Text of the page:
In Ancient City, Conservationists Can't Help Sprawl's Effects

Ninevah, one of the world's most endangered heritage sites, is deteriorating due to recent development and urban sprawl, say officials.

'There is very little left of Ninevah now because of the encroachment,' says Muzahim Hussein, director of antiquities in Ninevah Province. Mr. Hussein says renovation in the 1990s of the Nebi Younis mosque – dedicated to the prophet Jonah and built on the site of an older church – destroyed part of the ancient city, across the river from modern Mosul.

'There are many treasures under there, but archaeologists could not stop the renovation,' says Hussein, who believes there is an Assyrian palace buried underneath the site. 'The department of antiquities could not stop the renovations because it was done by President Saddam Hussein himself, and because religiously, it's a holy place and you can't excavate near it or under it.'

The Iraqi archaeologist's excavation at Nebi Younis in 1990 revealed neo-Assyrian sculptures that appeared to be the entrance to a palace. Hussein says he wrapped them in plastic and buried them again to hide and protect them.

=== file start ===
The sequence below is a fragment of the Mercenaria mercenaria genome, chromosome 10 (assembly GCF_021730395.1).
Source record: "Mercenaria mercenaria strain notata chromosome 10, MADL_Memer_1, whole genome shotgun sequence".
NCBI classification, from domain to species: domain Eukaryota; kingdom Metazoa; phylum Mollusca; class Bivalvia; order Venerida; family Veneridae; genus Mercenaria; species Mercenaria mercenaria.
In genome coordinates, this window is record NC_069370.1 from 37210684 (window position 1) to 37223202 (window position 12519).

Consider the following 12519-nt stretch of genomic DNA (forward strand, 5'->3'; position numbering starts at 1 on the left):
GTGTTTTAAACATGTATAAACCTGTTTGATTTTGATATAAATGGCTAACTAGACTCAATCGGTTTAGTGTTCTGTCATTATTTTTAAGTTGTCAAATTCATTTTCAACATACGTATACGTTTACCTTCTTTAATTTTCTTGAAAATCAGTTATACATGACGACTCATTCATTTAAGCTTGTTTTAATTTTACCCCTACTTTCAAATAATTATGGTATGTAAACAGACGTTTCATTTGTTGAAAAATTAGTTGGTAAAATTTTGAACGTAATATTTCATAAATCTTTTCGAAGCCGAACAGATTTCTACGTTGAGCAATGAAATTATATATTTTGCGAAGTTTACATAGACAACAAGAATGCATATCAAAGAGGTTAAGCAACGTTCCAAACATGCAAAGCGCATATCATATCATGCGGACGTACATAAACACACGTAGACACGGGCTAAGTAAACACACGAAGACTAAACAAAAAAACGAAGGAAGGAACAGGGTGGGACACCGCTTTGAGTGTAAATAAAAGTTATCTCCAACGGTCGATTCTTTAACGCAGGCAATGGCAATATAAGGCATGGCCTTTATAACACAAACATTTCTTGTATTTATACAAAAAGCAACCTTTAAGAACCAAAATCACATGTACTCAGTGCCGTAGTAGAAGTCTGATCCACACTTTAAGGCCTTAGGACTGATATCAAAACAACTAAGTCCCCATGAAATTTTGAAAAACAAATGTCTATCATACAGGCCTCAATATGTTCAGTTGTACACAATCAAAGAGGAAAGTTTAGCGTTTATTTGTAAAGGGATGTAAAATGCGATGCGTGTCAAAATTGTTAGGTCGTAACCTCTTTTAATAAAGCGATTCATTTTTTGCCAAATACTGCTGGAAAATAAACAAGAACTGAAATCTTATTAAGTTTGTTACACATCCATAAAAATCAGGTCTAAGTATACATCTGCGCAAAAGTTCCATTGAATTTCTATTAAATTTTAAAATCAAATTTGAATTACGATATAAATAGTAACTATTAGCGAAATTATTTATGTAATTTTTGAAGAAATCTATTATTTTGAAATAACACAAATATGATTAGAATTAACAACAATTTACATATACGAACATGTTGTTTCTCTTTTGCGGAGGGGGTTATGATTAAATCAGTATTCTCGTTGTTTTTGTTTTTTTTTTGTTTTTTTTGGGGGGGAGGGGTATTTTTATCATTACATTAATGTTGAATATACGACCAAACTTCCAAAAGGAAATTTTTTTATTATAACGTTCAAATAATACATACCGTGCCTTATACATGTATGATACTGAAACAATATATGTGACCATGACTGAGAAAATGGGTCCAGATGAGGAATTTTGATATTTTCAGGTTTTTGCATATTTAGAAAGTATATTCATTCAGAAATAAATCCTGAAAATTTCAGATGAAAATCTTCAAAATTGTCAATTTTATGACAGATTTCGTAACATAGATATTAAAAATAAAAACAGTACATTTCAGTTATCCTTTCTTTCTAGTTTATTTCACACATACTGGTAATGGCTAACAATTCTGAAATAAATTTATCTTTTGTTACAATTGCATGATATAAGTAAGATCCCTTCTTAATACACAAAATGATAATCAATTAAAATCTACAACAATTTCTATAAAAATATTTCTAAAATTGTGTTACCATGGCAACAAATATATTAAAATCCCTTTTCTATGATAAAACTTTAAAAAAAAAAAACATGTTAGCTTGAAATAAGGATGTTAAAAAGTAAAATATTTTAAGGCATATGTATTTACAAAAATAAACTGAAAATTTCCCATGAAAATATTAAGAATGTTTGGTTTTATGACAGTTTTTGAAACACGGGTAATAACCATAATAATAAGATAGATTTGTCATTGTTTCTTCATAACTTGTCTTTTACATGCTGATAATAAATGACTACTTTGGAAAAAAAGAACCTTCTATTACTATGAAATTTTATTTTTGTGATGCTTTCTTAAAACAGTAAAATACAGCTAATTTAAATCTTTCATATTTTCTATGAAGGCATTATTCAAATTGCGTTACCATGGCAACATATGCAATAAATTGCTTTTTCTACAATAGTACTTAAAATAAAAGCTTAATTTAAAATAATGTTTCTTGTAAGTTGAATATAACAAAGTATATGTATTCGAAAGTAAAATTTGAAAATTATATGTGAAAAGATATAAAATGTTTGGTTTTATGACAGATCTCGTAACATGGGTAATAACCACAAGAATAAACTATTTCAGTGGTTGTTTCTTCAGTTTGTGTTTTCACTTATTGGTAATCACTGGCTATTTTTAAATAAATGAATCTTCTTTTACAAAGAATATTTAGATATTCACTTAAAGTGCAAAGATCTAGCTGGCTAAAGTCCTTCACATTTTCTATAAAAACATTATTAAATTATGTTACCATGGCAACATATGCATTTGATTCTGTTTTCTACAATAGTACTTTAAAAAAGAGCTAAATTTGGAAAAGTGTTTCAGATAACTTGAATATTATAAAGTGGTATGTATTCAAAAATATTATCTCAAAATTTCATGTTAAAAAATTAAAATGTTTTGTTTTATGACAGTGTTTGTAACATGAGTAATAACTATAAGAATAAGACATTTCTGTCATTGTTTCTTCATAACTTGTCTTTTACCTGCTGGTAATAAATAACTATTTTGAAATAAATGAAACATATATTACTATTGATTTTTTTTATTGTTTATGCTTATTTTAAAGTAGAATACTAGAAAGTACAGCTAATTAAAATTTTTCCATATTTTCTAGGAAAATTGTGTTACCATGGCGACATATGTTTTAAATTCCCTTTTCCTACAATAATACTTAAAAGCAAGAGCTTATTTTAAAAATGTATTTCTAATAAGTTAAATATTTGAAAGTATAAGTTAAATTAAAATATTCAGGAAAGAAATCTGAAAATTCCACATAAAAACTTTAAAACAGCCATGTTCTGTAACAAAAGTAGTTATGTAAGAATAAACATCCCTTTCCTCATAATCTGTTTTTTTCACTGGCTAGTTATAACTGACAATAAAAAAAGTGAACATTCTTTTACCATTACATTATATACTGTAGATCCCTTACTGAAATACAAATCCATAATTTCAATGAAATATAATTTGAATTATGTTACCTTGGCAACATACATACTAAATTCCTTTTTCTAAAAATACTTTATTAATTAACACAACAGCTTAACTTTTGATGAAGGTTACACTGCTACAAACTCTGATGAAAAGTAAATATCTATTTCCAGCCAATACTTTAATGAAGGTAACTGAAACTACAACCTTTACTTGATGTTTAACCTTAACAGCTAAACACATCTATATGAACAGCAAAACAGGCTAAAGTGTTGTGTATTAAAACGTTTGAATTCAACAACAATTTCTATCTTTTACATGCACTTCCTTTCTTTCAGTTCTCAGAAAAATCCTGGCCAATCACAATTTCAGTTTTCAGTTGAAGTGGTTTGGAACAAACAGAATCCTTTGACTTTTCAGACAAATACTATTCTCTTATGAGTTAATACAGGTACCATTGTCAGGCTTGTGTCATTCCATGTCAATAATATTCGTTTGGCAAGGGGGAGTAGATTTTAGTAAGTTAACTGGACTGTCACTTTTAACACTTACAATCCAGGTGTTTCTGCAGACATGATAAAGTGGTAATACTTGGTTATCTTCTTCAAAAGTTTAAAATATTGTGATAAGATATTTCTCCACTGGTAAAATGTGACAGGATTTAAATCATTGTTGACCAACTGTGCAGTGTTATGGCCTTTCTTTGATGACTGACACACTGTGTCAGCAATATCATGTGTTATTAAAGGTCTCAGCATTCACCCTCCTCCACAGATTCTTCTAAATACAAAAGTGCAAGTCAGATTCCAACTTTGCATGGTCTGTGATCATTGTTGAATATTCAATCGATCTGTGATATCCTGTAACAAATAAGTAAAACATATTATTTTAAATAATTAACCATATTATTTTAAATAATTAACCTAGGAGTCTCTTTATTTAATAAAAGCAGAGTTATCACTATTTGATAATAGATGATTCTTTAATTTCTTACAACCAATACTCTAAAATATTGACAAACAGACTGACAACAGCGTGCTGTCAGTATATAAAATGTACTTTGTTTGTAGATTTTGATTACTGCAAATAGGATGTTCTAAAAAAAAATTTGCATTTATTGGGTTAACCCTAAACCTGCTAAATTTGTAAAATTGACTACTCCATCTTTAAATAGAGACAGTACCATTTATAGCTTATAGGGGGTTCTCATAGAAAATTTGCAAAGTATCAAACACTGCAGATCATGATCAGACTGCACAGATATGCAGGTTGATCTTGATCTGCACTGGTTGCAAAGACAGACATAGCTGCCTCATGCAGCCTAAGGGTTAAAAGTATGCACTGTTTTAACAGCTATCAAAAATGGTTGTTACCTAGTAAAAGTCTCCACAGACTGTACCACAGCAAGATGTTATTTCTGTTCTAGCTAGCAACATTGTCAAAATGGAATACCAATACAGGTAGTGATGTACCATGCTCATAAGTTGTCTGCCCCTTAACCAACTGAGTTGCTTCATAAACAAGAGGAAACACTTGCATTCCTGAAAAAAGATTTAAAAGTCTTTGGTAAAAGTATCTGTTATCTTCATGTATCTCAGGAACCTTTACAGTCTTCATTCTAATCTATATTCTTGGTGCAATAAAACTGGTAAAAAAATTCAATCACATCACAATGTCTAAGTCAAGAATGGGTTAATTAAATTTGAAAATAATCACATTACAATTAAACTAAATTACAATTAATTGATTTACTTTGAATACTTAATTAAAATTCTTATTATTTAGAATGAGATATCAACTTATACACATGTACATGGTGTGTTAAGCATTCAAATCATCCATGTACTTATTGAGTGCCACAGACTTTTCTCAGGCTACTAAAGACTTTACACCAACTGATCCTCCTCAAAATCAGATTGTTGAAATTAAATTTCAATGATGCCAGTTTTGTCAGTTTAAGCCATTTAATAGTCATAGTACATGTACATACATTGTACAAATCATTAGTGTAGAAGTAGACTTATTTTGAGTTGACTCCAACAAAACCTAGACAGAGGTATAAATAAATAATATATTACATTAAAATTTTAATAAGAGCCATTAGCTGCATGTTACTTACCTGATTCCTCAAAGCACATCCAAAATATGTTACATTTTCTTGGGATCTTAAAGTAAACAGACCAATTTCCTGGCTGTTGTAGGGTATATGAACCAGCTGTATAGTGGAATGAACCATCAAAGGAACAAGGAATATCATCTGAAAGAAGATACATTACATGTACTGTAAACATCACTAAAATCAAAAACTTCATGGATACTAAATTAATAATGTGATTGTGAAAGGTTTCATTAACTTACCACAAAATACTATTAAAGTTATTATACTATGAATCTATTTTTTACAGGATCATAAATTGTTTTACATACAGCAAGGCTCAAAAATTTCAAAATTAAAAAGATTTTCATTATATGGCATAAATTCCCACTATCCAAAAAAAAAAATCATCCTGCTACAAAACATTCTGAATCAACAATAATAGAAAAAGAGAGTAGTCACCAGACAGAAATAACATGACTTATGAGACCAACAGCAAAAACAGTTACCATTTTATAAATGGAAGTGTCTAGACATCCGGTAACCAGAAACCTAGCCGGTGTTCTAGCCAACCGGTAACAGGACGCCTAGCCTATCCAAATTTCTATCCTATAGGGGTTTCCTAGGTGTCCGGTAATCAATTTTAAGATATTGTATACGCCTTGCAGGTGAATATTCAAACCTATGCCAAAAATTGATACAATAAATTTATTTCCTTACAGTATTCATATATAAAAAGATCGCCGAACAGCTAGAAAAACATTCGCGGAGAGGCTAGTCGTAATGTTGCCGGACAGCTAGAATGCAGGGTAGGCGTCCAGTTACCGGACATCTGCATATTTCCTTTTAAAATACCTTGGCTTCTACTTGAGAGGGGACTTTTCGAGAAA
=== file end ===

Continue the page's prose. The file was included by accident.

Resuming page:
Conservation experts say that in Ninevah, unlike more remote archaeological sites in southern Iraq, urbanization is more of a threat than looting is. Ninevah was once the most powerful city in the ancient world. In the 7th century BC, the city was the wealthy capital of an empire stretching from the Nile Valley to the Caucasus mountains."

Full Story: Iraq's urban sprawl, not looting, threatens Ninevah antiquities

Comments

Comments

What was, what is, what will be

If I remember correctly, Nineveh has been destroyed, rebuilt, abandoned and reconstructed numerous times over the last several millenia. Although the archaeology might be interesting, it shouldn't be surprising to anyone that rebuilding is happening again--and on its own terms. Oh, that most of our cities would be so persistent at reuse and infill... I guess it still comes down to "Location, location, location..."

Patricia C. Tice, PE, AICP, LEED AP
Glatting Jackson Kercher Anglin, Inc.

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